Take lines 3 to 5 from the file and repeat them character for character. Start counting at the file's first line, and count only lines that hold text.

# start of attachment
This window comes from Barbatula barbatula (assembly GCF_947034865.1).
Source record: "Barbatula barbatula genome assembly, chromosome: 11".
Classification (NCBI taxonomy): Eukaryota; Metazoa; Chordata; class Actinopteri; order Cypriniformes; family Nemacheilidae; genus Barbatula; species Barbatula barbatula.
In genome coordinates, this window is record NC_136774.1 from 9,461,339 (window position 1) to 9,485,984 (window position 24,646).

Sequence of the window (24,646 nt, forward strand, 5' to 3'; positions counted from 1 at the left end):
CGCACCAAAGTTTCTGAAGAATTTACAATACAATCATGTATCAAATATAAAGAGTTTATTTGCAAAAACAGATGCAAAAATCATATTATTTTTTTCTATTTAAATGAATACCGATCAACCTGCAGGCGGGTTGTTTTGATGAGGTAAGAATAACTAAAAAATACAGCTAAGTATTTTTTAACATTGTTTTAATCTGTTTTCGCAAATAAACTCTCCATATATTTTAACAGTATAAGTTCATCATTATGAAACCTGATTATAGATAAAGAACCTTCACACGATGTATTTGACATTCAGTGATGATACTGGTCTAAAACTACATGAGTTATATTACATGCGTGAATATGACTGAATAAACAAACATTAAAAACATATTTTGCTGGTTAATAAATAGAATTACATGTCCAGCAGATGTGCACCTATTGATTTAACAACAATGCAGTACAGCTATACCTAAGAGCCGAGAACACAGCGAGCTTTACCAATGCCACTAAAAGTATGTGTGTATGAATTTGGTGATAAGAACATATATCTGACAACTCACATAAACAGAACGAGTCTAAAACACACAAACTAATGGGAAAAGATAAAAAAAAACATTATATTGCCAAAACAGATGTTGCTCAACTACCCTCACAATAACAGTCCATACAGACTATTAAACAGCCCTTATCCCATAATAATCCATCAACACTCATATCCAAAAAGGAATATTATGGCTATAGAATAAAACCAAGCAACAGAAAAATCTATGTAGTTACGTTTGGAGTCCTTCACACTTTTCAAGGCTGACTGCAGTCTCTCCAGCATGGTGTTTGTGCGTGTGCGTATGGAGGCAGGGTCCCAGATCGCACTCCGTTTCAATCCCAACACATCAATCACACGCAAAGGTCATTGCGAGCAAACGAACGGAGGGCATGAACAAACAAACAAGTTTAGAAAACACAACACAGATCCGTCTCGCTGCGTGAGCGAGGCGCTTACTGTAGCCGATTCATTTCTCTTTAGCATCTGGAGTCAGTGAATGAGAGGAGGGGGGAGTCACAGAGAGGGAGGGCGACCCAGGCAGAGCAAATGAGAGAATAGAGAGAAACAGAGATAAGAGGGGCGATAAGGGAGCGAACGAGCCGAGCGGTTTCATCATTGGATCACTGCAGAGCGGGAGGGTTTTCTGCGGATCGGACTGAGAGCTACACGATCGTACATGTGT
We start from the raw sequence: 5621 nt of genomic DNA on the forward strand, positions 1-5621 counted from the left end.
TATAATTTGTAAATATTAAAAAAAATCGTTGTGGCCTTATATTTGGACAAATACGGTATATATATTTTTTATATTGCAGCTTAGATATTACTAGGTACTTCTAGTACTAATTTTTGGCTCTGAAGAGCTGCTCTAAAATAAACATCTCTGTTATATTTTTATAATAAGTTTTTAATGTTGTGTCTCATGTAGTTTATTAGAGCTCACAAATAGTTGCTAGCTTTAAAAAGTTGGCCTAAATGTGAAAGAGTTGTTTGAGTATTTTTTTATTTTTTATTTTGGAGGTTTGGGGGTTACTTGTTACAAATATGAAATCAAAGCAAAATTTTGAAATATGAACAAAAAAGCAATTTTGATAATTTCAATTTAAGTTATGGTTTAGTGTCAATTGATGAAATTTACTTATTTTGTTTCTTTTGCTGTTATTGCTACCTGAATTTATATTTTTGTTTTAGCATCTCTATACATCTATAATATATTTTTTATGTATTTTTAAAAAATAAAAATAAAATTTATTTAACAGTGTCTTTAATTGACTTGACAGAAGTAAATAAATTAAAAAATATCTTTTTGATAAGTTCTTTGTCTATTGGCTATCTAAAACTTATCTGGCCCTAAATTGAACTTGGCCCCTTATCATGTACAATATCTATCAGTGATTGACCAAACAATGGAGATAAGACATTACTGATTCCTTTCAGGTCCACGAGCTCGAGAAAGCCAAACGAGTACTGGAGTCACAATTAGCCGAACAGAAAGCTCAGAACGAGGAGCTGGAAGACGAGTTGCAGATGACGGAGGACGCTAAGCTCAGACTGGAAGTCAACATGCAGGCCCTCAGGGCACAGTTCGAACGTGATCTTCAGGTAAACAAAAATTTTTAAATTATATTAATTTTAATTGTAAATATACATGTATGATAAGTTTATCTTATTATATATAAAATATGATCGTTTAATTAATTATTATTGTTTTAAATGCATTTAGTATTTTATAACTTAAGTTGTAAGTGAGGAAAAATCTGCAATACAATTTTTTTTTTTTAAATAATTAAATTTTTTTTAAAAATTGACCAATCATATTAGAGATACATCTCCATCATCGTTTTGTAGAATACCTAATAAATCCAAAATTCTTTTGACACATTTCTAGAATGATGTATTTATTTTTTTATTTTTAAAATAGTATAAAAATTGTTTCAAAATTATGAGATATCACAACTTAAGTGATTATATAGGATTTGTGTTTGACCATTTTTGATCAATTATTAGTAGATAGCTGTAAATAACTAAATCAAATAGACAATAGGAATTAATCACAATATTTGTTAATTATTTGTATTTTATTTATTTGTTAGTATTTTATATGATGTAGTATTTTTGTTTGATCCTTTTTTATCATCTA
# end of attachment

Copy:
Classification (NCBI taxonomy): Eukaryota; Metazoa; Chordata; class Actinopteri; order Cypriniformes; family Nemacheilidae; genus Barbatula; species Barbatula barbatula.
In genome coordinates, this window is record NC_136774.1 from 9,461,339 (window position 1) to 9,485,984 (window position 24,646).

Sequence of the window (24,646 nt, forward strand, 5' to 3'; positions counted from 1 at the left end):